I now have a chance to put something right...

Discussion in 'Music, Theory, Tab and Such' started by sooper8, Apr 14, 2018.

  1. sooper8

    sooper8 Squier-Meister

    Mar 13, 2012
    I play the guitar and have done for a long time, but got into a bad habit of never playing/practising with a metronome or beat. The result is that I am very sloppy and struggle a bit when I do play along with others or when I record.

    I have just taken up playing the piano, and surprisingly , after the first couple of weeks am really progressing and think that my sparse guitar theory must have sunk in deeper than I knew.

    Anyway, the point of this thread is to say that I am practising with a beat/click/tracks most of the time to prevent me being sloppy on the timing. It's a tricky and I lapse back to freestyle noodling now and again as it is so relaxing. But I am aiming not to make the mistake I made on guitar of being lazy instead of structured practise.

    If you could go back and learn an instrument, what thing would you do different second time around?
  2. Undone

    Undone Squier-Meister

    Feb 13, 2018
    I would have spent more time studying chord structure than scales and modes. Just my experience. So many two and three note vamps out there!
    squierplayer, ElRey67 and dbrian66 like this.
  3. Triple Jim

    Triple Jim Squier-holic

    It's interesting that you mentioned piano. I studied classical piano for ten years when I was in 2nd through 12th grades. Later when learning Guitar, and even Morse Code, timing was second nature to me. I was talking to another ham via Morse Code once, at a fairly high speed, and he asked if I was a musician. He said he was, and that I was playing the rests perfectly, going on to say that when he hears good timing, the guy sending it is usually a musician.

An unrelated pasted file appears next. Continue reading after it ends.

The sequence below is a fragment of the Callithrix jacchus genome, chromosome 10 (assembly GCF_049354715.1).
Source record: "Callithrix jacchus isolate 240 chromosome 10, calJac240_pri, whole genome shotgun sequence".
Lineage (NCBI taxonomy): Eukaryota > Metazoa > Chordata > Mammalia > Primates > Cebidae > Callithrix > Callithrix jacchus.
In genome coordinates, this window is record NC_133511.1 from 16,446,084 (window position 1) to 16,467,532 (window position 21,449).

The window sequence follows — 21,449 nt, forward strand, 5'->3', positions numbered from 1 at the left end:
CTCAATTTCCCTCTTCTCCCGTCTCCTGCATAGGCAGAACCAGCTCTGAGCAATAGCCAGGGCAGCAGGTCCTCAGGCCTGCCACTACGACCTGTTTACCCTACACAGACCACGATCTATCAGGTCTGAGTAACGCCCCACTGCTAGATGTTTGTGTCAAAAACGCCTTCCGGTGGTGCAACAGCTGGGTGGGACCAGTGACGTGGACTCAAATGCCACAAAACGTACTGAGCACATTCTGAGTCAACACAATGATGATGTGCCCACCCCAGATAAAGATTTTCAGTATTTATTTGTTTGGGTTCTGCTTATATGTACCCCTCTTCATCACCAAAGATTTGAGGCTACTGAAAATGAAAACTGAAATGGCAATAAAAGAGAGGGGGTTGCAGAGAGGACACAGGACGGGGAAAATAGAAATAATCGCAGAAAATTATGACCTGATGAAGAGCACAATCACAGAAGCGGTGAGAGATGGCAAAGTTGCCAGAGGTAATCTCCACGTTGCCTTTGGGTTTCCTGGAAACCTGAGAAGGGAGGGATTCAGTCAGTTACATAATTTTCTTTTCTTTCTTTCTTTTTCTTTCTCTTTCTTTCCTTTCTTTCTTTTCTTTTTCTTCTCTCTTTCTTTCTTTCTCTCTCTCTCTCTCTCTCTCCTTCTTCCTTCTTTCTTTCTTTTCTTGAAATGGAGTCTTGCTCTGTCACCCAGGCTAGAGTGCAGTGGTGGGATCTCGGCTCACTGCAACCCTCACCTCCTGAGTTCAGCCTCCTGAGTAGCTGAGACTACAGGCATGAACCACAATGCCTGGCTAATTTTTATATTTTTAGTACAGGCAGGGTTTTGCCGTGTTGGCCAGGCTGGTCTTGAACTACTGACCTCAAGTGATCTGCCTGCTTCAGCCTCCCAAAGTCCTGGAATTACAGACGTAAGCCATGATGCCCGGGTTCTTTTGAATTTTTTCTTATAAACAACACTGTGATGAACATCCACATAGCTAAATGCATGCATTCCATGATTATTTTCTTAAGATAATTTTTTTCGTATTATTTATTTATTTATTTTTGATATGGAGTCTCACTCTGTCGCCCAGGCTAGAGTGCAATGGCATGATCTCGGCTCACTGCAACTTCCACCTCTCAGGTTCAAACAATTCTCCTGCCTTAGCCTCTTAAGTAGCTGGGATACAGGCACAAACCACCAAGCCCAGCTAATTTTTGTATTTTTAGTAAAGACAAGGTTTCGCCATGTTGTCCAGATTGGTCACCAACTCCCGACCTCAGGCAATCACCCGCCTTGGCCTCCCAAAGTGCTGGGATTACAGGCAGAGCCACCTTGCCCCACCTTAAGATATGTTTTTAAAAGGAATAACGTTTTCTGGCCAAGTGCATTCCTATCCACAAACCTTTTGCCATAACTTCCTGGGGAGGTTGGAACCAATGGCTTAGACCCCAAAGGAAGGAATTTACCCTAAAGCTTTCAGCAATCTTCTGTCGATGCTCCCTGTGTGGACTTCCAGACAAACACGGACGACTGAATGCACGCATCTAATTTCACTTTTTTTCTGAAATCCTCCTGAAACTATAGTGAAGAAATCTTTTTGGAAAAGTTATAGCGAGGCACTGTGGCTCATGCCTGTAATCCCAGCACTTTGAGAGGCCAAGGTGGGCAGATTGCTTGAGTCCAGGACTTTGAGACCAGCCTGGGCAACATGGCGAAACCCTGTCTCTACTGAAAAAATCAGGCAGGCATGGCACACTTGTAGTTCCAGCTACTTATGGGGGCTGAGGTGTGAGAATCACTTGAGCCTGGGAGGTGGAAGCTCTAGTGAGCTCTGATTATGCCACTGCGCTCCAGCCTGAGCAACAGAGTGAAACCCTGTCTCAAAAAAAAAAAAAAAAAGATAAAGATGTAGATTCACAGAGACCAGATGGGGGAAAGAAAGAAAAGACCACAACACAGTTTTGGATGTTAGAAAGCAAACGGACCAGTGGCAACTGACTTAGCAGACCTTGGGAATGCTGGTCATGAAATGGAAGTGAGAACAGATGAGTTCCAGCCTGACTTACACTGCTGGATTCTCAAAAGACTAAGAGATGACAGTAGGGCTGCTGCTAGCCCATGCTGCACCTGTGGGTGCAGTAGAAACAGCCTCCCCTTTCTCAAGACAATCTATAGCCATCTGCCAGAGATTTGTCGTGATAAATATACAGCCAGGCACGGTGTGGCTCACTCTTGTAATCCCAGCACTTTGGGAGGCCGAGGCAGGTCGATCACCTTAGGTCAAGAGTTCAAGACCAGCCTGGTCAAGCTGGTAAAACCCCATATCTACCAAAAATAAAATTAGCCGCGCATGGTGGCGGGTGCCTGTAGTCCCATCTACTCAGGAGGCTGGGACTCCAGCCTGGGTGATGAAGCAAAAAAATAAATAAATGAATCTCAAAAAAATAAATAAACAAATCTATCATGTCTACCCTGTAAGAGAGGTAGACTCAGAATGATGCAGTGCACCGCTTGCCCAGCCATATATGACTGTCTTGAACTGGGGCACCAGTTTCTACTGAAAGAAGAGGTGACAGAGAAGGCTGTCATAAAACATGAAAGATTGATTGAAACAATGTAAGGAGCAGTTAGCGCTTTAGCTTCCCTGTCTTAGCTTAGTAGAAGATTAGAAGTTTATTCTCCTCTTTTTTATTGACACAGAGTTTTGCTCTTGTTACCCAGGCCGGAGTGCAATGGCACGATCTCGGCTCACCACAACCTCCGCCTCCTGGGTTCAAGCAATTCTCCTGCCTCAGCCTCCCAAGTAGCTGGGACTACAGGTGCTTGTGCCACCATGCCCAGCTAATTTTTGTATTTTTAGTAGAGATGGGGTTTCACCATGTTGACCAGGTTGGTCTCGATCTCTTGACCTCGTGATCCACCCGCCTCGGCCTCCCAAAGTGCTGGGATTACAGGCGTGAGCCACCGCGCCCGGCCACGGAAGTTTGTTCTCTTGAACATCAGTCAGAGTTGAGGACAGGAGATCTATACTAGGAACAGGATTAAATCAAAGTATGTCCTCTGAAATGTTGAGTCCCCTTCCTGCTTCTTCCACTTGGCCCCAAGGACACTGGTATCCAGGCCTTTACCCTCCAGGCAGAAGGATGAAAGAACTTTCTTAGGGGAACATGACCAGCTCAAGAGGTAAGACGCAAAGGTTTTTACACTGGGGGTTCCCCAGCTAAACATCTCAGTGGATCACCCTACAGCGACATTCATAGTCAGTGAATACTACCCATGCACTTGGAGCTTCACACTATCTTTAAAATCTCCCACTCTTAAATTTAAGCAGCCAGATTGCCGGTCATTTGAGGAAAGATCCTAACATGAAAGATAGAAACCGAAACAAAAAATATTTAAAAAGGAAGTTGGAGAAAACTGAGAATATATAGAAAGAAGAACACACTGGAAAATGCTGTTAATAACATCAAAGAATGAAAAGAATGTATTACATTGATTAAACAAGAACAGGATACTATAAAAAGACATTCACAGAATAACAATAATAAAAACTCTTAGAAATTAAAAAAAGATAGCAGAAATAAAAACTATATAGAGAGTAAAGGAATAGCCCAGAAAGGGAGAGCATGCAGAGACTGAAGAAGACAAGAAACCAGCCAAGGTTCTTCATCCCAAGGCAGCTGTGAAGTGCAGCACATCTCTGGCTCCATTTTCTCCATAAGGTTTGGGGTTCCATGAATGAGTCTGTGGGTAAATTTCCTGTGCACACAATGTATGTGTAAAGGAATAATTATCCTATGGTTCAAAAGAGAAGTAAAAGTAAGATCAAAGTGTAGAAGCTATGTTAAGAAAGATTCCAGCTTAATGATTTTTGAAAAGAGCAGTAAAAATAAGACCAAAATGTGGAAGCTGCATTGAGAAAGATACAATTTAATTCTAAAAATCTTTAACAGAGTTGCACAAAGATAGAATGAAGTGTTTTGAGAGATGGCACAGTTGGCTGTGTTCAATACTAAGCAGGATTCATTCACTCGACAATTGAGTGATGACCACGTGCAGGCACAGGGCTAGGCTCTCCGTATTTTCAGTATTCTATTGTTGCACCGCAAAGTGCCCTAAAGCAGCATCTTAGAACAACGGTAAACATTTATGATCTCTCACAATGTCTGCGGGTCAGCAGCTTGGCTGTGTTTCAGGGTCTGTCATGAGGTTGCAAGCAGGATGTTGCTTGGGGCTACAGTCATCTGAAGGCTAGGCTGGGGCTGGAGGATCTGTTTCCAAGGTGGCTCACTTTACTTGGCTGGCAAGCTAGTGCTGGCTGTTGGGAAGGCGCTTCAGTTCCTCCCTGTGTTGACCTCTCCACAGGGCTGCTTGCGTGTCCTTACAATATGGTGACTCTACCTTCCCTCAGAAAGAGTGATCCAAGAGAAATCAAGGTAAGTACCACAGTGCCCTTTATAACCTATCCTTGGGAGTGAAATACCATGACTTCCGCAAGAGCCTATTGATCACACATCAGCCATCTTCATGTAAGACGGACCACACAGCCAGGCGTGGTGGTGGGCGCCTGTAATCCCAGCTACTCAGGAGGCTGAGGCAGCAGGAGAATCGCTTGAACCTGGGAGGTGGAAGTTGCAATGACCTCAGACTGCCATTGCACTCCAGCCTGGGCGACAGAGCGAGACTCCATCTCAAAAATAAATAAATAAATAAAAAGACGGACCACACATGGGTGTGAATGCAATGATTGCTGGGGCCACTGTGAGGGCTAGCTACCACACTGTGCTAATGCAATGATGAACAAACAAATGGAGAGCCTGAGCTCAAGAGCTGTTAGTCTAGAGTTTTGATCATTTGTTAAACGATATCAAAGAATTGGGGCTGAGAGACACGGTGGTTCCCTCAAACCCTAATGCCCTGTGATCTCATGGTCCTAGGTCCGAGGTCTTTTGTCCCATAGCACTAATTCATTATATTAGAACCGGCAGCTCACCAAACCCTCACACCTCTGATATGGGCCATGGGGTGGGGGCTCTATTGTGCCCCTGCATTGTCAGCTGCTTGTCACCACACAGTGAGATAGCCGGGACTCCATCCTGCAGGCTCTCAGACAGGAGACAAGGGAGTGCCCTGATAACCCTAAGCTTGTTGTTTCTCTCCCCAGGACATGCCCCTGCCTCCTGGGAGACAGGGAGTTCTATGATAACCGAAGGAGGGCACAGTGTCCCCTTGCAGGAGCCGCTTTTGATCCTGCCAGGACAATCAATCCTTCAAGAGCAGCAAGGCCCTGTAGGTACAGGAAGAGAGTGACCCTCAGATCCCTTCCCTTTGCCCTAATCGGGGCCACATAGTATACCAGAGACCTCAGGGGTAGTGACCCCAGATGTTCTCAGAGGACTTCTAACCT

ElRey67, dbrian66 and Undone like this.
  4. DoctorBB

    DoctorBB Squier-Nut

    Mar 2, 2016
    Beaumont, TX
    Chord inversions and notes on a fretboard. Was in all-state choir in school and can sight read and sing it all day long. Finding the notes on a fretboard, that’s a different animal.
    Last edited: Apr 14, 2018
    squierplayer, ElRey67 and dbrian66 like this.
  5. dbrian66

    dbrian66 Squier-holic

    Jul 14, 2017
    Maryland, USA
    Music theory and how to read music.
    SoundDesign, squierplayer and ElRey67 like this.
  6. ElRey67

    ElRey67 Squier-holic

    Jan 10, 2016
    Chandler, AZ
    All of the above. I wish my parents would have steered me to piano or guitar or something musical. But I was a true artist as a kid. So I know they nurtured that with me. I drew and painted everywhere. Inside of closets, were 3 blank canvases for me. If you opened a closet in my house, you'd likely find a mural done in crayon and paint....like a huge BatMan or a football player or a Kiss member.
    But I digress.
    I would have liked to learn piano or guitar as a kid.
    Triple Jim likes this.
  7. Lonn

    Lonn Administrator Staff Member

    Dec 19, 2009
    Carmel IN
    Admin Post
    My ancient RP100 has 30 drum loops. I sometimes put one on just for timing.
    Davey and ElRey67 like this.
  8. Redwhiteandblues

    Redwhiteandblues Squier-Nut

    Mar 28, 2018
    North idaho
    I struggle with timing as well my weakest point. I try and learn songs now with the backing track or along with the orignal.